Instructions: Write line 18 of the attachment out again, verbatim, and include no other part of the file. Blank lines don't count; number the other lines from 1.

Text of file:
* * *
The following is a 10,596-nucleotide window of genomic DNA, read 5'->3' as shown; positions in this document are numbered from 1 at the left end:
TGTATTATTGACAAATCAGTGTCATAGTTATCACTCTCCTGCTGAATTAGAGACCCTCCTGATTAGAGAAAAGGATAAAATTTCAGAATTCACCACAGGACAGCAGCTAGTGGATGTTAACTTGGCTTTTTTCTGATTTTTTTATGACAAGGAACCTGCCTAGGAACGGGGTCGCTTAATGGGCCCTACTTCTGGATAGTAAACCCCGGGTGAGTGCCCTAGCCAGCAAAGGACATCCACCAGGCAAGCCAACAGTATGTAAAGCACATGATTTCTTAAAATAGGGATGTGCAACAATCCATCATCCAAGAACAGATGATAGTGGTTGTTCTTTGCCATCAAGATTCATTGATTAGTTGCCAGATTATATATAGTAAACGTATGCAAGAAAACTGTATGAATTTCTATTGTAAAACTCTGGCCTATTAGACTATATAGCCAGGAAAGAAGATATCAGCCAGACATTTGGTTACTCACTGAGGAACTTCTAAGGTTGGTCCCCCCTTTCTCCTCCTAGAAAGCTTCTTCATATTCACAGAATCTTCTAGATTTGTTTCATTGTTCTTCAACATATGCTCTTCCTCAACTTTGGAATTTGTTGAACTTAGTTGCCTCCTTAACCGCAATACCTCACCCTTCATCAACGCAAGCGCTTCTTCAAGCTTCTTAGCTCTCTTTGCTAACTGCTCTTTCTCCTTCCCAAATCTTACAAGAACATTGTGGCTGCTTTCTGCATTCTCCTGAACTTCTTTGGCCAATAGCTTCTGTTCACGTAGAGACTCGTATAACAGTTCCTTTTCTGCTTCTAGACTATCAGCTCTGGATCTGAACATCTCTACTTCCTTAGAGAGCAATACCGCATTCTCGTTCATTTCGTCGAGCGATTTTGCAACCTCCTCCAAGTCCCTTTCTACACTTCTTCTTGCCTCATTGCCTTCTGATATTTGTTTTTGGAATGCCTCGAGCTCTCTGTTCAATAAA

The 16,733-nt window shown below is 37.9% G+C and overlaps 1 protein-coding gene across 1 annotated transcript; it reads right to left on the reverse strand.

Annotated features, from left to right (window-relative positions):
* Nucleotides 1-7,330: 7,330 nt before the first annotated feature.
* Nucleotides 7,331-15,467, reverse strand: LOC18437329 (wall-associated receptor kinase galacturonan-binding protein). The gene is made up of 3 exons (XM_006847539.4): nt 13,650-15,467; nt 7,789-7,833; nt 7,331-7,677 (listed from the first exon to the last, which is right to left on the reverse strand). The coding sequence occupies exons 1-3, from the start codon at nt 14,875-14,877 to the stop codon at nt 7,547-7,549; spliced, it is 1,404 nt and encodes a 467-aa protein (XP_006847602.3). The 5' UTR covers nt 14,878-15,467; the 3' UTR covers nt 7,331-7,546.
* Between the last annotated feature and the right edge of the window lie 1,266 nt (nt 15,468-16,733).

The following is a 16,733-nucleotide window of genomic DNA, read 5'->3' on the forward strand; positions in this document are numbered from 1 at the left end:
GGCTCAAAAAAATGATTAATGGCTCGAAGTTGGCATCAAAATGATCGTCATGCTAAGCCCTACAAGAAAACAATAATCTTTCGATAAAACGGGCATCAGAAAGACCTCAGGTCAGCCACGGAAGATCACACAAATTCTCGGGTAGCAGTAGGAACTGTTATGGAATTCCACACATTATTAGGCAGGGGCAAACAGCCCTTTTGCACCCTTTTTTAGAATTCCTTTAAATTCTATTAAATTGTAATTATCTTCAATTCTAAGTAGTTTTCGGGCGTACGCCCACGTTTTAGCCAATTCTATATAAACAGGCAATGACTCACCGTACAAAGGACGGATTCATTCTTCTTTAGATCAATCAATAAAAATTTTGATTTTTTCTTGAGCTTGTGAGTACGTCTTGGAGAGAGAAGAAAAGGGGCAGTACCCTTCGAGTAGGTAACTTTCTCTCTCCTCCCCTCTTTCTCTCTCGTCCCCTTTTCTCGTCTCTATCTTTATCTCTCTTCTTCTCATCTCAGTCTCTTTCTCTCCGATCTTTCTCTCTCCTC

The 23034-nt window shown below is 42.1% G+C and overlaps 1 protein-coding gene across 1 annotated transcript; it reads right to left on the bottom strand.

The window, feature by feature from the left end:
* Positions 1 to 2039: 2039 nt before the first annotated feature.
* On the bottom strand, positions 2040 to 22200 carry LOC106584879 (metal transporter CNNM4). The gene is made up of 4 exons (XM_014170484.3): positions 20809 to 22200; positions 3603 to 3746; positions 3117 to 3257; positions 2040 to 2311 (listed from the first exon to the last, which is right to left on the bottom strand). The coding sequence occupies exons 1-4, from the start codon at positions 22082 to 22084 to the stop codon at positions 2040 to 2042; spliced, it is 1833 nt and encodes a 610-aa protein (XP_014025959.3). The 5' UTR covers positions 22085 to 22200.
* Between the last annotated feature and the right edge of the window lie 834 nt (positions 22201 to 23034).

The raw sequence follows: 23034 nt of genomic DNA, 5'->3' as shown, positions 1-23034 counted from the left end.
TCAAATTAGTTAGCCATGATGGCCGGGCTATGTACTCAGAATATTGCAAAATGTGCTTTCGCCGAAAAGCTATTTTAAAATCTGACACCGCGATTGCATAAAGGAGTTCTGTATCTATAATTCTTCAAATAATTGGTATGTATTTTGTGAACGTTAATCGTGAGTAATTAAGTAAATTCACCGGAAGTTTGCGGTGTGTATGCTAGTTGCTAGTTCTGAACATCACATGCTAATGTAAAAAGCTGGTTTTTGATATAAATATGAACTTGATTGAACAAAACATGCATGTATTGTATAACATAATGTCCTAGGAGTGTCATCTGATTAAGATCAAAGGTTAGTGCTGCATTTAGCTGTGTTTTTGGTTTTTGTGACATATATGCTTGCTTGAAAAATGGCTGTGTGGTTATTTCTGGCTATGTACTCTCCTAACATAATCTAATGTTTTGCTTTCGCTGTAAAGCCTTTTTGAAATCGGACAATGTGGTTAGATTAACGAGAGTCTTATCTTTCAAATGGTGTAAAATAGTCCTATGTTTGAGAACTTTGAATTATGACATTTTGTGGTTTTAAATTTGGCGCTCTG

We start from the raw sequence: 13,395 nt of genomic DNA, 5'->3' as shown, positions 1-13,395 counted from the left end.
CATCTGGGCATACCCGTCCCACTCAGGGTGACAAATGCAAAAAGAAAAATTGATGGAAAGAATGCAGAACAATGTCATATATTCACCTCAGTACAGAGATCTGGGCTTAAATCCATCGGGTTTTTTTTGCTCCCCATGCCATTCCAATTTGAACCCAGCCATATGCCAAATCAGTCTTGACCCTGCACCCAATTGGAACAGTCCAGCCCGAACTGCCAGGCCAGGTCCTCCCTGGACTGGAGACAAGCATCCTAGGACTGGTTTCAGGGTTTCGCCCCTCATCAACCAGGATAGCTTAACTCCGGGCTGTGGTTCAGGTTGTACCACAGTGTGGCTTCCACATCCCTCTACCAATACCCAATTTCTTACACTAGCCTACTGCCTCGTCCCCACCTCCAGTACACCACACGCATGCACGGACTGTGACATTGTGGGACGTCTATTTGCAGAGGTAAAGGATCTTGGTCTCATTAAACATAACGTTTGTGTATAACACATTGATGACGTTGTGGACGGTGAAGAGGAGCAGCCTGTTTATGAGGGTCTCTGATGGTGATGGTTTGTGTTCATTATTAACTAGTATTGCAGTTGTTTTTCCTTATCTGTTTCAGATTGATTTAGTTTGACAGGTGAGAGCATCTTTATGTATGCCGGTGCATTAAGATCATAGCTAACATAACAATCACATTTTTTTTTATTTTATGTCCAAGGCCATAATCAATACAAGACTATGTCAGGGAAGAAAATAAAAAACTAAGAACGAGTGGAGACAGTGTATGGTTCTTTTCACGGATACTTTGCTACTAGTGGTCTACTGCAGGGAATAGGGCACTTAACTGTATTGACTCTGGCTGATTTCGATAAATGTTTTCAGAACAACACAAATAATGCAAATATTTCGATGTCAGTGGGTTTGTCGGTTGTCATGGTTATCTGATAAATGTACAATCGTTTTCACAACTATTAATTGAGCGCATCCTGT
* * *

CATCTGGGCATACCCGTCCCACTCAGGGTGACAAATGCAAAAAGAAAAATTGATGGAAAGAATGCAGAACAATGTCATATATTCACCTCAGTACAGAGATCTGGGCTTAAATCCATCGGGTTTTTTTTGCTCCCCATGCCATTCCAATTTGAACCCAGCCATATGCCAAATCAGTCTTGACCCTGCACCCAATTGGAACAGTCCAGCCCGAACTGCCAGGCCAGGTCCTCCCTGGACTGGAGACAAGCATCCTAGGACTGGTTTCAGGGTTTCGCCCCTCATCAACCAGGATAGCTTAACTCCGGGCTGTGGTTCAGGTTGTACCACAGTGTGGCTTCCACATCCCTCTACCAATACCCAATTTCTTACACTAGCCTACTGCCTCGTCCCCACCTCCAGTACACCACACGCATGCACGGACTGTGACATTGTGGGACGTCTATTTGCAGAGGTAAAGGATCTTGGTCTCATTAAACATAACGTTTGTGTATAACACATTGATGACGTTGTGGACGGTGAAGAGGAGCAGCCTGTTTATGAGGGTCTCTGATGGTGATGGTTTGTGTTCATTATTAACTAGTATTGCAGTTGTTTTTCCTTATCTGTTTCAGATTGATTTAGTTTGACAGGTGAGAGCATCTTTATGTATGCCGGTGCATTAAGATCATAGCTAACATAACAATCACATTTTTTTTTATTTTATGTCCAAGGCCATAATCAATACAAGACTATGTCAGGGAAGAAAATAAAAAACTAAGAACGAGTGGAGACAGTGTATGGTTCTTTTCACGGATACTTTGCTACTAGTGGTCTACTGCAGGGAATAGGGCACTTAACTGTATTGACTCTGGCTGATTTCGATAAATGTTTTCAGAACAACACAAATAATGCAAATATTTCGATGTCAGTGGGTTTGTCGGTTGTCATGGTTATCTGATAAATGTACAATCGTTTTCACAACTATTAATTGAGCGCATCCTGT